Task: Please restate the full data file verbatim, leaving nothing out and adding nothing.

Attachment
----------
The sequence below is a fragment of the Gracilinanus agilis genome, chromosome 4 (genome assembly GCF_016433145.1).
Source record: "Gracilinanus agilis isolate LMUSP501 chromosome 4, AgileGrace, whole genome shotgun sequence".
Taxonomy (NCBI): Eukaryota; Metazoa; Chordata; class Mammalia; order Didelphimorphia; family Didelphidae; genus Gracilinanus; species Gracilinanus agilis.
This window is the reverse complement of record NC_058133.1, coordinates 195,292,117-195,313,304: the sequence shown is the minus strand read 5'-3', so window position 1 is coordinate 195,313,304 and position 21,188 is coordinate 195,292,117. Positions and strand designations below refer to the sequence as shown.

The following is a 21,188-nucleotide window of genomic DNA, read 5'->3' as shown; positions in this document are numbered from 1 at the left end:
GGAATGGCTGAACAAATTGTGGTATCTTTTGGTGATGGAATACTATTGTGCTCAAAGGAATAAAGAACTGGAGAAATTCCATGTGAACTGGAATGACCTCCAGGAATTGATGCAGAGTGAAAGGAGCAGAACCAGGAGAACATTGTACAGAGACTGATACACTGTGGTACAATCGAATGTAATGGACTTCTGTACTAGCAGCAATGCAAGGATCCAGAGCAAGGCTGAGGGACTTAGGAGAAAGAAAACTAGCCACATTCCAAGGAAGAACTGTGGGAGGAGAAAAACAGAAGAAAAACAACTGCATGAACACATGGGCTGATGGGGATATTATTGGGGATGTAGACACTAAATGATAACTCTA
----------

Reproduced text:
The sequence below is a fragment of the Gracilinanus agilis genome, chromosome 4 (genome assembly GCF_016433145.1).
Source record: "Gracilinanus agilis isolate LMUSP501 chromosome 4, AgileGrace, whole genome shotgun sequence".
Taxonomy (NCBI): Eukaryota; Metazoa; Chordata; class Mammalia; order Didelphimorphia; family Didelphidae; genus Gracilinanus; species Gracilinanus agilis.
This window is the reverse complement of record NC_058133.1, coordinates 195,292,117-195,313,304: the sequence shown is the minus strand read 5'-3', so window position 1 is coordinate 195,313,304 and position 21,188 is coordinate 195,292,117. Positions and strand designations below refer to the sequence as shown.

The following is a 21,188-nucleotide window of genomic DNA, read 5'->3' as shown; positions in this document are numbered from 1 at the left end:
GGAATGGCTGAACAAATTGTGGTATCTTTTGGTGATGGAATACTATTGTGCTCAAAGGAATAAAGAACTGGAGAAATTCCATGTGAACTGGAATGACCTCCAGGAATTGATGCAGAGTGAAAGGAGCAGAACCAGGAGAACATTGTACAGAGACTGATACACTGTGGTACAATCGAATGTAATGGACTTCTGTACTAGCAGCAATGCAAGGATCCAGAGCAAGGCTGAGGGACTTAGGAGAAAGAAAACTAGCCACATTCCAAGGAAGAACTGTGGGAGGAGAAAAACAGAAGAAAAACAACTGCATGAACACATGGGCTGATGGGGATATTATTGGGGATGTAGACACTAAATGATAACTCTA